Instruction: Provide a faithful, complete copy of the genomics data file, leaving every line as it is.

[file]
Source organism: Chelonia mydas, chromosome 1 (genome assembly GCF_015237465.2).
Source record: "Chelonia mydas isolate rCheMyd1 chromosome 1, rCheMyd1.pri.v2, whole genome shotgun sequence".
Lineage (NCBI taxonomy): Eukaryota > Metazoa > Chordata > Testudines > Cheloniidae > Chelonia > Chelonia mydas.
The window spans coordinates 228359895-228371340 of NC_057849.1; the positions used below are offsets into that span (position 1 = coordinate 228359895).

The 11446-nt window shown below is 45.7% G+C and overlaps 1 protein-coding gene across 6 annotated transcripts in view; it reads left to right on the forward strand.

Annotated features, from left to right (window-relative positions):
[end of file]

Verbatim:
Source organism: Chelonia mydas, chromosome 1 (genome assembly GCF_015237465.2).
Source record: "Chelonia mydas isolate rCheMyd1 chromosome 1, rCheMyd1.pri.v2, whole genome shotgun sequence".
Lineage (NCBI taxonomy): Eukaryota > Metazoa > Chordata > Testudines > Cheloniidae > Chelonia > Chelonia mydas.
The window spans coordinates 228359895-228371340 of NC_057849.1; the positions used below are offsets into that span (position 1 = coordinate 228359895).

The 11446-nt window shown below is 45.7% G+C and overlaps 1 protein-coding gene across 6 annotated transcripts in view; it reads left to right on the forward strand.

Annotated features, from left to right (window-relative positions):